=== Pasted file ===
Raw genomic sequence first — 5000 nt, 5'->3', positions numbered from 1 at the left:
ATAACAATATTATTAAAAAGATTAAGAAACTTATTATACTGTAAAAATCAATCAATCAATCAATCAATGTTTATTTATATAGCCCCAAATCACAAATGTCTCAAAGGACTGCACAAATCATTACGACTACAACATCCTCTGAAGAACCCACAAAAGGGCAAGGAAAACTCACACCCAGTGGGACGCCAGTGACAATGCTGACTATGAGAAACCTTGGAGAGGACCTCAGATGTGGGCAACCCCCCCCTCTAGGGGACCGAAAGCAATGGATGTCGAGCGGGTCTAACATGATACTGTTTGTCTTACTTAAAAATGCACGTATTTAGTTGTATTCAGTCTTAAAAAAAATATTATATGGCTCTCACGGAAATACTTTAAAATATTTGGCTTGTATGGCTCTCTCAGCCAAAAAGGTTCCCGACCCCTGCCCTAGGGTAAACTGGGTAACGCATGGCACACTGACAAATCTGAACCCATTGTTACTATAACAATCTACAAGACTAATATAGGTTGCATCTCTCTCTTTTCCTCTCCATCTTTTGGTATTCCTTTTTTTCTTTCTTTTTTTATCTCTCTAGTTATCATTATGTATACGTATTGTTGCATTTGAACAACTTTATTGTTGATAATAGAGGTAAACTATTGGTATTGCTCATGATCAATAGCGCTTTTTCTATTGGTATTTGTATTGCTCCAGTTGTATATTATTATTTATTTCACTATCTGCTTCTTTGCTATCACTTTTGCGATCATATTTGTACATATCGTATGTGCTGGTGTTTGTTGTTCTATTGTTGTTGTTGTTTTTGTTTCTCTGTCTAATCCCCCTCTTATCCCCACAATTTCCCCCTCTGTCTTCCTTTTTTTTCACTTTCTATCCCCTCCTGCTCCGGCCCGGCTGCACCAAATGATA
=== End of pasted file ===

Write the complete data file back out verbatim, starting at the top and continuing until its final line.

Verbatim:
Raw genomic sequence first — 5000 nt, 5'->3', positions numbered from 1 at the left:
ATAACAATATTATTAAAAAGATTAAGAAACTTATTATACTGTAAAAATCAATCAATCAATCAATCAATGTTTATTTATATAGCCCCAAATCACAAATGTCTCAAAGGACTGCACAAATCATTACGACTACAACATCCTCTGAAGAACCCACAAAAGGGCAAGGAAAACTCACACCCAGTGGGACGCCAGTGACAATGCTGACTATGAGAAACCTTGGAGAGGACCTCAGATGTGGGCAACCCCCCCCTCTAGGGGACCGAAAGCAATGGATGTCGAGCGGGTCTAACATGATACTGTTTGTCTTACTTAAAAATGCACGTATTTAGTTGTATTCAGTCTTAAAAAAAATATTATATGGCTCTCACGGAAATACTTTAAAATATTTGGCTTGTATGGCTCTCTCAGCCAAAAAGGTTCCCGACCCCTGCCCTAGGGTAAACTGGGTAACGCATGGCACACTGACAAATCTGAACCCATTGTTACTATAACAATCTACAAGACTAATATAGGTTGCATCTCTCTCTTTTCCTCTCCATCTTTTGGTATTCCTTTTTTTCTTTCTTTTTTTATCTCTCTAGTTATCATTATGTATACGTATTGTTGCATTTGAACAACTTTATTGTTGATAATAGAGGTAAACTATTGGTATTGCTCATGATCAATAGCGCTTTTTCTATTGGTATTTGTATTGCTCCAGTTGTATATTATTATTTATTTCACTATCTGCTTCTTTGCTATCACTTTTGCGATCATATTTGTACATATCGTATGTGCTGGTGTTTGTTGTTCTATTGTTGTTGTTGTTTTTGTTTCTCTGTCTAATCCCCCTCTTATCCCCACAATTTCCCCCTCTGTCTTCCTTTTTTTTCACTTTCTATCCCCTCCTGCTCCGGCCCGGCTGCACCAAATGATA